Nachtkritik conference Theatre meets the Net
A conference in Berlin in May 2013 sought to build a bridge between the mutually shy theatre and internet scenes. They have more in common than meets the eye.
Nothing has shaken the old cultural techniques as deeply as digitalization and its consequences. In the eyes of the administrators of high culture, users of computers and the internet, much more players of computer games, have long had the image of uneducated social misfits. And communication between the theatre and the denizens of Net society has long consisted only in the paternalistic injunction: “People, shut off your computers and educate yourselves! Go to the theatre! We offer you salvation from your self-inflicted dumbing down!”
Improving the world as chalk and talk teachingThat the average internet user today perhaps has long taken in and processed at his computer more educational content and information than theatre people do in the insularity of their art and canteen world often seems hardly conceivable in dramaturgy departments. There as ever they brood over repertoire and season mottos, like teachers in their common room during a report conference. That at least is the image that Net society has of the theatre and its makers. The authorial claim with which theatre addresses its offer of improving the world in the manner of chalk and talk teaching is no longer compatible with the dehierarchicalized forms of communication that have established themselves since the advent of Web 2.0.
Yet theatre and the Net have much in common. To explore these similarities and points of contact, and to bundle together the questions that have now arisen about the complex “theatre and Net”, was the idea of the Nachtkritik conference “Theatre and the Net”, which was mounted in cooperation with the Heinrich Böll Foundation in Berlin.
Theatre in a Net society?At the opening of the conference, two symbolic figures of the two scenes met: Net politician Marina Weisband and old theatre hand Claus Peymann. One of the rules of this meeting was that Peymann had to attend the Net conference “republica” and Weisband the Berlin Theatre Meeting. The Nachtkritik conference was scheduled between the two supra-regional industry gatherings of the theatre and Net scenes. Peymann showed himself impressed by the world improvement euphoria of the Net activists whom he met at “republica”. Before, the theatre was the site of subversion from which revolutions began. Today, he reflected, the site is probably the internet. Weisband in turn described theatre as a personal retreat for emotional and physical experience; not everything must be networked and digitalized in the end.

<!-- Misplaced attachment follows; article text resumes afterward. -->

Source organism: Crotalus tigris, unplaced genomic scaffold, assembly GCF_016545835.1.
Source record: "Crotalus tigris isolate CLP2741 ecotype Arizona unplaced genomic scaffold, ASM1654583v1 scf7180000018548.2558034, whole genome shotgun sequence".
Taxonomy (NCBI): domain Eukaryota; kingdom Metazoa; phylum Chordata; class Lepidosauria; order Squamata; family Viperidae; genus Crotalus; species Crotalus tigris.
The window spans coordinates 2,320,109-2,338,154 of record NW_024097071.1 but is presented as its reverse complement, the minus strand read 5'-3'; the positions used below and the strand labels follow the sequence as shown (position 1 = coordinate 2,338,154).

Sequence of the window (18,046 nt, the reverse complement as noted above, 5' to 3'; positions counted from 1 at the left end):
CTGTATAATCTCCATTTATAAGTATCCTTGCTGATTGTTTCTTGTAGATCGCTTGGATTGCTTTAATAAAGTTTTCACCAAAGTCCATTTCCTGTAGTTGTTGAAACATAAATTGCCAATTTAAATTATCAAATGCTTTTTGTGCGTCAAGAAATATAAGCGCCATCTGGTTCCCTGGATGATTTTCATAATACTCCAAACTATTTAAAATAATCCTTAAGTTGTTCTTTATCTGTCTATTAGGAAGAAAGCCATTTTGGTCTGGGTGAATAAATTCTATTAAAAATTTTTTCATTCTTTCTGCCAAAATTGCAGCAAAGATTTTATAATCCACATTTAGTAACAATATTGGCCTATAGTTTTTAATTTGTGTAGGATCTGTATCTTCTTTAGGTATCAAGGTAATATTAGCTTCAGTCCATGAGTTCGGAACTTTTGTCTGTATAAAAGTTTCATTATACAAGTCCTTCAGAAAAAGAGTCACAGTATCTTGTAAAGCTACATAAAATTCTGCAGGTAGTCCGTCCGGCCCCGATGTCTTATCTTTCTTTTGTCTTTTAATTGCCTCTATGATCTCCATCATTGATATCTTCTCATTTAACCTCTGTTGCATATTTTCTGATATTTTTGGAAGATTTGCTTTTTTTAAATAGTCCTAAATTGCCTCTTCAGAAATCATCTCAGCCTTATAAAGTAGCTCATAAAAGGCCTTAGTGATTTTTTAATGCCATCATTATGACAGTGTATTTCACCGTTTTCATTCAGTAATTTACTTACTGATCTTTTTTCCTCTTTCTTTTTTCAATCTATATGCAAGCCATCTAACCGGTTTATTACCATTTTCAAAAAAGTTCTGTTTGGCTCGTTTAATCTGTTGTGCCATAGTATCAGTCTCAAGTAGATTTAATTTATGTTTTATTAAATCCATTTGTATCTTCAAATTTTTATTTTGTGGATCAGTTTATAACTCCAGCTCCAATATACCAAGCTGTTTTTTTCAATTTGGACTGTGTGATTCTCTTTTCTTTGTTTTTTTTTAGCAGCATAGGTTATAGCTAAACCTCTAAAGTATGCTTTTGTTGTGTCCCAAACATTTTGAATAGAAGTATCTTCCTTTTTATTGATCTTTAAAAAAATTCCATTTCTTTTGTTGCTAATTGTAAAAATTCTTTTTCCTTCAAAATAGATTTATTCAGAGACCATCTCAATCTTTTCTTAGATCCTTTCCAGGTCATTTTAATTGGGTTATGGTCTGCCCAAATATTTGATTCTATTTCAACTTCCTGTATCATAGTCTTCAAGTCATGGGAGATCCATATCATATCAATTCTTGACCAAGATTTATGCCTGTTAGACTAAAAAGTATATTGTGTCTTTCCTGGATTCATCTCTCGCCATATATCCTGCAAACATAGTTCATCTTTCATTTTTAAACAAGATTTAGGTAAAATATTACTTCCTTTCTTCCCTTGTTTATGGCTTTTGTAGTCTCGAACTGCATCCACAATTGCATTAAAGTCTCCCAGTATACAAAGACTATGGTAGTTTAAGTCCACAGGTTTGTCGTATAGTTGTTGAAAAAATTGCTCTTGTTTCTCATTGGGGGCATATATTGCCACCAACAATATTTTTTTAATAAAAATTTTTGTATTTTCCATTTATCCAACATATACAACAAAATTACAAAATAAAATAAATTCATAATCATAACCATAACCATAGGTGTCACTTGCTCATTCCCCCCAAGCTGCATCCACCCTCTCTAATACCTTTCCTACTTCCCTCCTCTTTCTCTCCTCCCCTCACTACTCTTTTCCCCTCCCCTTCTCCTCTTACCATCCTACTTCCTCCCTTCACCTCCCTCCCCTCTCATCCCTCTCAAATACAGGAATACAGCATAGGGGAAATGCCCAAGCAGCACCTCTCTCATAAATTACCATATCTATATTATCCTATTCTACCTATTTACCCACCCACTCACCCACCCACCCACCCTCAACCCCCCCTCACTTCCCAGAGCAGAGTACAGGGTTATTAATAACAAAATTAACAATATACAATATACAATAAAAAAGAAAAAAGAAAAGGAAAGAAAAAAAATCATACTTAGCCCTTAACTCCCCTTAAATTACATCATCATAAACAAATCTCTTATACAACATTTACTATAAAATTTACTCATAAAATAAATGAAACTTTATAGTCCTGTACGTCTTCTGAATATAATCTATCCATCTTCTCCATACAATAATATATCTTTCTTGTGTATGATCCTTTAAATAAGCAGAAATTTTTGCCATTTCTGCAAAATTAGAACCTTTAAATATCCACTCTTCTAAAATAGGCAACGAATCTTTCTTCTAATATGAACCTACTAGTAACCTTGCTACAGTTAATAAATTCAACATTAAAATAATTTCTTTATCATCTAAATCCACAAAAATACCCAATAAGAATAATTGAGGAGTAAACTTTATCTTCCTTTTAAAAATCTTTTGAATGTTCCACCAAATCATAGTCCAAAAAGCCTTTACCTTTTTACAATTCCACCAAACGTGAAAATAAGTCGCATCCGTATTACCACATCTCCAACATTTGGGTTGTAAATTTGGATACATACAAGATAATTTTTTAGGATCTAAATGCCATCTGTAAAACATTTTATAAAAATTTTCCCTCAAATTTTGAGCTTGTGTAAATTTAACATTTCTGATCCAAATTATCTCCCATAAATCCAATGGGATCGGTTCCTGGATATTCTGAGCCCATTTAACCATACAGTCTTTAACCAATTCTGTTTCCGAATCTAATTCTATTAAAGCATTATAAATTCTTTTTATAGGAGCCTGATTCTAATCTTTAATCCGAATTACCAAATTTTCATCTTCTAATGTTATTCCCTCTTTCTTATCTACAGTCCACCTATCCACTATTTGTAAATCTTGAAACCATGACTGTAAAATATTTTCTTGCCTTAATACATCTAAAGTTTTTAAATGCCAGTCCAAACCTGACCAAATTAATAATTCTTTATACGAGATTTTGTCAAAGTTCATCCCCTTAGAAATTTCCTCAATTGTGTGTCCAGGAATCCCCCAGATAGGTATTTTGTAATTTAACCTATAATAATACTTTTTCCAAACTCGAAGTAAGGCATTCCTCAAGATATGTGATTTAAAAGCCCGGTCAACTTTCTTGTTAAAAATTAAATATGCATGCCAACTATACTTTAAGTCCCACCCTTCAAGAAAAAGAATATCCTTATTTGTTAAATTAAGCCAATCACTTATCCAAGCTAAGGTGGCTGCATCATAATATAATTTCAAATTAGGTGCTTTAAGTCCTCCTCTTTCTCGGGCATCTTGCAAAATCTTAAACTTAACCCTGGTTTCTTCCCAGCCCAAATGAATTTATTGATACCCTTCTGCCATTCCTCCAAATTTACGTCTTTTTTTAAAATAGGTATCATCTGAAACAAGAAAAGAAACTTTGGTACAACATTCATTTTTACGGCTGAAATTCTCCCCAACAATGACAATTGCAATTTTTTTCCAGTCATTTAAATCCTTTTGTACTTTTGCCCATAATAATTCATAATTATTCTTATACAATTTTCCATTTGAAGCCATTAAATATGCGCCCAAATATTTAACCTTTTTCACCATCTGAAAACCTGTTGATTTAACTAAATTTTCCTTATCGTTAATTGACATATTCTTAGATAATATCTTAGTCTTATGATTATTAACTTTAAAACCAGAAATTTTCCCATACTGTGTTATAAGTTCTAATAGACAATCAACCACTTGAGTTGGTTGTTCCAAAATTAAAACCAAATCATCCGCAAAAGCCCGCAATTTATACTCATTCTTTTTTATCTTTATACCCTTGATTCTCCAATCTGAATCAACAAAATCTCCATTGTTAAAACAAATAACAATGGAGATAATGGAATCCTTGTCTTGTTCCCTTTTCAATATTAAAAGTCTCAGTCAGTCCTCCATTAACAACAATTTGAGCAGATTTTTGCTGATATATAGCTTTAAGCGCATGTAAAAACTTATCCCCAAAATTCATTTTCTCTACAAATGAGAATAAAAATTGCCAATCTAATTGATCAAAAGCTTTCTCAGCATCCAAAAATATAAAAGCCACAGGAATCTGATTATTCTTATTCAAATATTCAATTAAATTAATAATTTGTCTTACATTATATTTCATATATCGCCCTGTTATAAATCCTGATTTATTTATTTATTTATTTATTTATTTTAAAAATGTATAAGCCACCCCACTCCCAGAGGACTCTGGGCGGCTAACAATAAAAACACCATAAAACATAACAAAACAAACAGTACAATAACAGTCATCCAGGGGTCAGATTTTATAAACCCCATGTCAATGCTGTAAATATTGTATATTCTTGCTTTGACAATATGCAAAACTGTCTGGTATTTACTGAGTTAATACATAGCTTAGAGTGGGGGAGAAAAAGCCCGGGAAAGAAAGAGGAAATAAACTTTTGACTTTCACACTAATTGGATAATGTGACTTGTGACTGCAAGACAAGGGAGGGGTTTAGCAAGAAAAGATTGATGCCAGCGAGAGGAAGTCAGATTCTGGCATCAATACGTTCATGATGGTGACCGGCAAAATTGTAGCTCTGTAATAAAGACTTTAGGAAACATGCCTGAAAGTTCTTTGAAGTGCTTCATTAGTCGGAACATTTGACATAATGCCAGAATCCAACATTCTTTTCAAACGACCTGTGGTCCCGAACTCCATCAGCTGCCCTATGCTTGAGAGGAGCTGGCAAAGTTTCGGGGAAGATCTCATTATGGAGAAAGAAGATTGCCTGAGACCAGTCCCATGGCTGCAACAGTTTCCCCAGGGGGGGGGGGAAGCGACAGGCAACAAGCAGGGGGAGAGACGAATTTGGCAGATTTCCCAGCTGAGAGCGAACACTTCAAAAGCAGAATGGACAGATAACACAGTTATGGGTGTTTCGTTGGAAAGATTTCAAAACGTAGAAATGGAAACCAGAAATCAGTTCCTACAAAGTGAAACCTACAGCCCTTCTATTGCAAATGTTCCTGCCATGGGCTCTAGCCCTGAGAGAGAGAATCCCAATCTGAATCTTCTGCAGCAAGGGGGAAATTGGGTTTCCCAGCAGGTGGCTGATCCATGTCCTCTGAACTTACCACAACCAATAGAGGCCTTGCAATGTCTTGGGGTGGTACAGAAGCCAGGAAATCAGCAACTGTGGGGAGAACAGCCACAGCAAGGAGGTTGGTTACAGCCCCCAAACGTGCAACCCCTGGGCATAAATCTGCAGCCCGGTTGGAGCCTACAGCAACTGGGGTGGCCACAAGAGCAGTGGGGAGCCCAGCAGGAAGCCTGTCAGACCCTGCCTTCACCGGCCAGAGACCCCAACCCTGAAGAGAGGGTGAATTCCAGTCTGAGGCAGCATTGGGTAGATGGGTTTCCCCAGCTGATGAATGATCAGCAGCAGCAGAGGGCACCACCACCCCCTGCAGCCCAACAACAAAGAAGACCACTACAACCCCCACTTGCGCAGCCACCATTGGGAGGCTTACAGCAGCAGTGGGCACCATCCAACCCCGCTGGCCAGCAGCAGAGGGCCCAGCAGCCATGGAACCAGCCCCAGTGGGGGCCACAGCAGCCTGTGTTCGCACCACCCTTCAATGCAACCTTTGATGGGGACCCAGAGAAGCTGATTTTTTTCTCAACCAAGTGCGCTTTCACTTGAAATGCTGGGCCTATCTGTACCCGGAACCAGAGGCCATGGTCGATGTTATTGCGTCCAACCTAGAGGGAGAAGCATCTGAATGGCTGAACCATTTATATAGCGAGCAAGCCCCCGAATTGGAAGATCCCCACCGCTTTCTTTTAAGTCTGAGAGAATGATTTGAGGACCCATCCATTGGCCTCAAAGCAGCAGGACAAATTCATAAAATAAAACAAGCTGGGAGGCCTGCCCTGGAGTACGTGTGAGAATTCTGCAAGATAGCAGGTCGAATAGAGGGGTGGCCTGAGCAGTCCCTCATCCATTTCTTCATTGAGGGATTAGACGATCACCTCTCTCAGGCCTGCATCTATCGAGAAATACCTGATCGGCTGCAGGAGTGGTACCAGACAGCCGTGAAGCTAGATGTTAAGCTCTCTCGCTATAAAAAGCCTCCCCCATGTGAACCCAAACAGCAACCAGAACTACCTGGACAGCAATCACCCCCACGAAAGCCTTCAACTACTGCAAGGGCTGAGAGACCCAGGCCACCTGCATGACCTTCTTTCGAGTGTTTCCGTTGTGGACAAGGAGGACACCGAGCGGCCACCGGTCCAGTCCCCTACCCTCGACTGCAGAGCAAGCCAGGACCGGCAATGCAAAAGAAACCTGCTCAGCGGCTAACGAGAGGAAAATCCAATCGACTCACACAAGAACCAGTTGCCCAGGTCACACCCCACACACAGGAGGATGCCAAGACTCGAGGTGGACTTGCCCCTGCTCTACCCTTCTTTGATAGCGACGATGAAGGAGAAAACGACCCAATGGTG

The next day then the discussion turned around theatre in a Net society. The journalist and internet entrepreneur Christoph Kappes sought to stake out a space for thought with thirty basic theses, which he subtitled “bullshit bingo”: how might theatre look in a Net society? Stefan Kaegi, one of the makers of Rimini Protokoll and pioneer of participatory theatre forms, engaged in a discussion with Joachim Lux, who made a plea for maintaining the “fourth wall” in theatre, even though his Thalia Theater in Hamburg is one of the most experimental in terms of the combination of internet and theatre.
Interactive theatre and the non-hackable live experienceIn another panel, inventors of participatory and interactive theatre formats such as Signa Köstler (Signa), Sebastian Hartmann and Matthias Prinz of machina eX discussed with the game designer Martin Ganteföhr the scope and limits of participation. Herbert Fritsch, one of the first theatre people to have experimented with the Net in theatre, described his artistic disappointment and disillusionment with the internet. A third thematic block concerned the way in which the writing of criticism on the internet has changed writing itself.
For not only artists but also critics must face the radical reorganization of the public by the internet. Once critics were intermediaries between the spheres of theatre and the public. Now they have to assert themselves as a voice in the crowd. Parallel to the discussion panels, social media professionals from the Berlin Agentur TLLG offered workshops for the staff of public dramaturgy departments at theatres. This was something that met with great resonance if only because there is a great need on the part of people working in this new branch of theatre to exchange experiences: how do you generate an audience out of Facebook fans, and do people in a audience constitute a “community”?
In the months since the conference much has happened: for instance, the NSA affair has everywhere braked internet euphoria. The eerie surveillance possibilities of digital media may foster a renaissance of the unhackable live experience offered by theatre. How does theatre respond in general to the changes in our lives brought about by digitalization? Questions like this will be pursued at the second edition of the “Theatre and the Net” conference on 3 May 2014 in Berlin. The planning is underway: to be continued.